04:46 GMT +319 October 2019
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    US May Slow Afghanistan Withdrawal as Previous Strategy Falters

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    Intense fighting in Afghanistan in 2015 hindered US and NATO training efforts for the Afghan National Army, and The US-led mission has fallen behind schedule. Radio Sputnik discussed the issue with Robert Hathaway, Wilson Center Public Policy Fellow and a former Asia Program director.

    The US military presence in the region is set to be cut in half by the start of 2017, but recent developments could alter the plan.

    "US plans of withdrawal," Hathaway commented, "are being reviewed." According to Hathaway, General John Nicholson is taking an assessment which he will report to the White House early this summer, after which the US government will decide whether to stick to the original plan or to slow the withdrawal.

    "There is a sentiment in US to slow down this withdrawal," Hathaway added.

    Asked whether, instead of training, the US troops should engage the Taliban on the ground, Hathaway suggested that, "in some important ways, US troops are engaging Taliban today. There have been a couple of US deaths this year in Afghanistan, even though the actual combat operations there for the American troops were supposed to have ended in 2014.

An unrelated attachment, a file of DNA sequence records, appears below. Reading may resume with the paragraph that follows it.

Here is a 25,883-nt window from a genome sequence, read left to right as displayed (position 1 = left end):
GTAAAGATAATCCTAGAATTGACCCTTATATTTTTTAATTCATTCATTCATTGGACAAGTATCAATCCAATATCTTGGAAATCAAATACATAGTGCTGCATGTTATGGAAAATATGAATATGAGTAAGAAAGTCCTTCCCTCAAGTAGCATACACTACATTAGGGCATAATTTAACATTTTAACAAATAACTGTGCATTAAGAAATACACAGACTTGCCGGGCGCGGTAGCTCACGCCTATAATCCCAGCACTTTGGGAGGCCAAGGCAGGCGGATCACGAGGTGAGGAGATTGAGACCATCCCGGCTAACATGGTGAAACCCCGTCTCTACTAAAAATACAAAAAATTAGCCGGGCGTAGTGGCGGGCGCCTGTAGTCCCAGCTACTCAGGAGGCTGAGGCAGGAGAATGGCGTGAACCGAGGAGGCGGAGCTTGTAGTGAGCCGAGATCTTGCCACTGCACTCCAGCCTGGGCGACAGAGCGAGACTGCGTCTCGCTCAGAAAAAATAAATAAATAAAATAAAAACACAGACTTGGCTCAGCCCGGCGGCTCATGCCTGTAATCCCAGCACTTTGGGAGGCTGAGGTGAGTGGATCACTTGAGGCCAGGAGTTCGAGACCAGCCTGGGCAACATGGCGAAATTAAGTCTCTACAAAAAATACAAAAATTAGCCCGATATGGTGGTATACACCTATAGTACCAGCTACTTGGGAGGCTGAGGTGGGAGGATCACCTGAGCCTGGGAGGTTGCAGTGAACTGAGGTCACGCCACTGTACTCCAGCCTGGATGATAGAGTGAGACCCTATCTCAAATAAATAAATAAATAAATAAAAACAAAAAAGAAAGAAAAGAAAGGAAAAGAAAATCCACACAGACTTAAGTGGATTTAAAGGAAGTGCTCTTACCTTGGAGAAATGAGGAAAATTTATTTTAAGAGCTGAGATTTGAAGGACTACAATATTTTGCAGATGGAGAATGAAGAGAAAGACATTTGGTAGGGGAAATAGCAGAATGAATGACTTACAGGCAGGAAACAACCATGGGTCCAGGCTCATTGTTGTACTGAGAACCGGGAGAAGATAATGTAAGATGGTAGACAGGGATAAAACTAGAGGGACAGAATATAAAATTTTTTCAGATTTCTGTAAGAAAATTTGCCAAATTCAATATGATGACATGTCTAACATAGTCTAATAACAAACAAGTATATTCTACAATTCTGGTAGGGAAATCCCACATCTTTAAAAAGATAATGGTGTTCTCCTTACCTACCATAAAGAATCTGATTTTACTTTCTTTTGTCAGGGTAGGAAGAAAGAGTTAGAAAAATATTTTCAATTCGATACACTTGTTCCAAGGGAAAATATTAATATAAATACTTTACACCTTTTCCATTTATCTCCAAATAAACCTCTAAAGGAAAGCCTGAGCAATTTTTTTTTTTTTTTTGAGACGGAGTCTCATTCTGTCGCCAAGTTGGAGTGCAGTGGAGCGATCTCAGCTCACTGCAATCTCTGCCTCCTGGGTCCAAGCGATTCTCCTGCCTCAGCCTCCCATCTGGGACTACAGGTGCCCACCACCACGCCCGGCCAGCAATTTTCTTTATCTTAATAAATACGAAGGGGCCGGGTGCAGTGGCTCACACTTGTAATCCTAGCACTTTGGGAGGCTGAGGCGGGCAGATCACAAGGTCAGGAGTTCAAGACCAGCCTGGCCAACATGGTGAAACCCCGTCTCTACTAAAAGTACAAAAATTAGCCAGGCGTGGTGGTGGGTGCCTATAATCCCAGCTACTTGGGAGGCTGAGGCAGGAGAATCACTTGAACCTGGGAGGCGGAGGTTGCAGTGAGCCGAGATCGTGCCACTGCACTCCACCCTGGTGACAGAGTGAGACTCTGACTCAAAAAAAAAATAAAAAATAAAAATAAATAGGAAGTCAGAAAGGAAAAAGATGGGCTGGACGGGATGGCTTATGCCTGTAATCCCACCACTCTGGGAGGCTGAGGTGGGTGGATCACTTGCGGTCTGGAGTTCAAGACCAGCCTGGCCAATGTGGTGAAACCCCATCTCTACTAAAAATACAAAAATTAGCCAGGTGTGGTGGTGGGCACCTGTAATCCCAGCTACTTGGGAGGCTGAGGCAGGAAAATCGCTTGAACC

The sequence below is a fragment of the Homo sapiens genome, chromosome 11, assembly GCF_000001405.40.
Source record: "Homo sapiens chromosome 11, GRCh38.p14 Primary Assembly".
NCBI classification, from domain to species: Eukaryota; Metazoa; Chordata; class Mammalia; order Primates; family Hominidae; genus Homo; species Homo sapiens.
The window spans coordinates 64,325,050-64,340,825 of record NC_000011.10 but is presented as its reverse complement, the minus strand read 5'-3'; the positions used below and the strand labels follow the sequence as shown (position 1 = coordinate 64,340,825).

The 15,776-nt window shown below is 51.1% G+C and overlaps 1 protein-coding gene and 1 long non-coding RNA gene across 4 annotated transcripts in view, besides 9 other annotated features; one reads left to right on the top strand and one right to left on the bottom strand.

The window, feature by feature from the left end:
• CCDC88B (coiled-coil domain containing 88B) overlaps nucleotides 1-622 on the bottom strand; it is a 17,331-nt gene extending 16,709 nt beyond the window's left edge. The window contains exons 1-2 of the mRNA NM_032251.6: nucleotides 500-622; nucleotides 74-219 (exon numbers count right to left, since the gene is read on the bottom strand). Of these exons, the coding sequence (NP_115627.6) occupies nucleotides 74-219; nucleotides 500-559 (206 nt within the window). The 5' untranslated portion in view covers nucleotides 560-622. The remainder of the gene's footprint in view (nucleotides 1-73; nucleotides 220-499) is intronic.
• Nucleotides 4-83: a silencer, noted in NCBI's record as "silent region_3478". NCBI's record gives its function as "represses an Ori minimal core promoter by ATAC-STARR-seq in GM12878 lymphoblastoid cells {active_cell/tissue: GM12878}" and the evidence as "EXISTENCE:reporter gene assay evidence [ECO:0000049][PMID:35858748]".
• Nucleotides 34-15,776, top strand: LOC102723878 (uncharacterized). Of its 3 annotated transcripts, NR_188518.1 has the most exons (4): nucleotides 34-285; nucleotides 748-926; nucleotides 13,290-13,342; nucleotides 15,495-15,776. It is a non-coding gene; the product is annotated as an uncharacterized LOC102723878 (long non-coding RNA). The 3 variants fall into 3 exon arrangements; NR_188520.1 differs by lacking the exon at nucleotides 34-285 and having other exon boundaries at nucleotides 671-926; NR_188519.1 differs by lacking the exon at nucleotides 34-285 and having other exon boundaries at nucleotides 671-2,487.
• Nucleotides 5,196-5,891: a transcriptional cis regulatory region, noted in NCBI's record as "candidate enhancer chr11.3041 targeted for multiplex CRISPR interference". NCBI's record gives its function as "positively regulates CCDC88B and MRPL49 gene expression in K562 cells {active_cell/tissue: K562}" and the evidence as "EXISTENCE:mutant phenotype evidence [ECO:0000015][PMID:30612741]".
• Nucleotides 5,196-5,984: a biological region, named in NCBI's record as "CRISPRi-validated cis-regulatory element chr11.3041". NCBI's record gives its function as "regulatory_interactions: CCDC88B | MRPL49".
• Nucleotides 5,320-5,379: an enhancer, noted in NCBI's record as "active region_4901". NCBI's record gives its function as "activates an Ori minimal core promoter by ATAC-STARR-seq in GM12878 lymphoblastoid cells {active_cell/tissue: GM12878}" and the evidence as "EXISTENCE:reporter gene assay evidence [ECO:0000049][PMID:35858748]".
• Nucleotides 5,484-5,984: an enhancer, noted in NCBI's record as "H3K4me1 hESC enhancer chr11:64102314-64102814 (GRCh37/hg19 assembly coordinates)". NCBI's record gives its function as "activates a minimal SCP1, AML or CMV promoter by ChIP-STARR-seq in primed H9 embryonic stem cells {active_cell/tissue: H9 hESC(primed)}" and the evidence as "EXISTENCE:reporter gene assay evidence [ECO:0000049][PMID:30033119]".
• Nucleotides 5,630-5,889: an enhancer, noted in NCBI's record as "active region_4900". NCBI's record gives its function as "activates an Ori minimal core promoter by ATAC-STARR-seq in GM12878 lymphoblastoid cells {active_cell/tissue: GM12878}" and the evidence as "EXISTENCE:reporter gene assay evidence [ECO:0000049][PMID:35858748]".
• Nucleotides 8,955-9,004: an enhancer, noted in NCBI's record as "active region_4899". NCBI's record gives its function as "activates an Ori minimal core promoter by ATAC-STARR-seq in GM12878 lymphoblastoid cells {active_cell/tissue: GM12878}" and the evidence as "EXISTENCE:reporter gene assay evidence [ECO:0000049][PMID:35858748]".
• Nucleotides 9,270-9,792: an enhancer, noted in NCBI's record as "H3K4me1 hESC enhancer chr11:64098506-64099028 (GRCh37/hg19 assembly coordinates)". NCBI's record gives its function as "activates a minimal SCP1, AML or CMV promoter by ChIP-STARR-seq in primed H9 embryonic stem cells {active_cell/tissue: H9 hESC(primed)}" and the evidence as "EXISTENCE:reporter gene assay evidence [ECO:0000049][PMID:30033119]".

"There is still fighting, the principal purpose [of the US forces] remains one of conducting counter-terrorist operations and train and otherwise assist the Afghan security forces."

    In the meantime, Afghan Defense Minister Masoom Stanekzai has confirmed plans to relocate government troops throughout the country. According to Stanekzai, it made little sense to spread forces across sparsely populated districts in the Helmand province, from which the troops pulled out in February.

    Asked whether this is an attempt to rebrand a retreat, Hathaway noted the "groups of Taliban that roam the area virtually at will, even though the Afghan forces were dispersed at checkpoints throughout the region."

    According to the strategist, the relocation announced by Stanekzai "is not retreat so much as simply concentrating forces in a small number of geographical areas. In a way, this does reflect an admission in a part of Kabul that previous strategy simply was not working."



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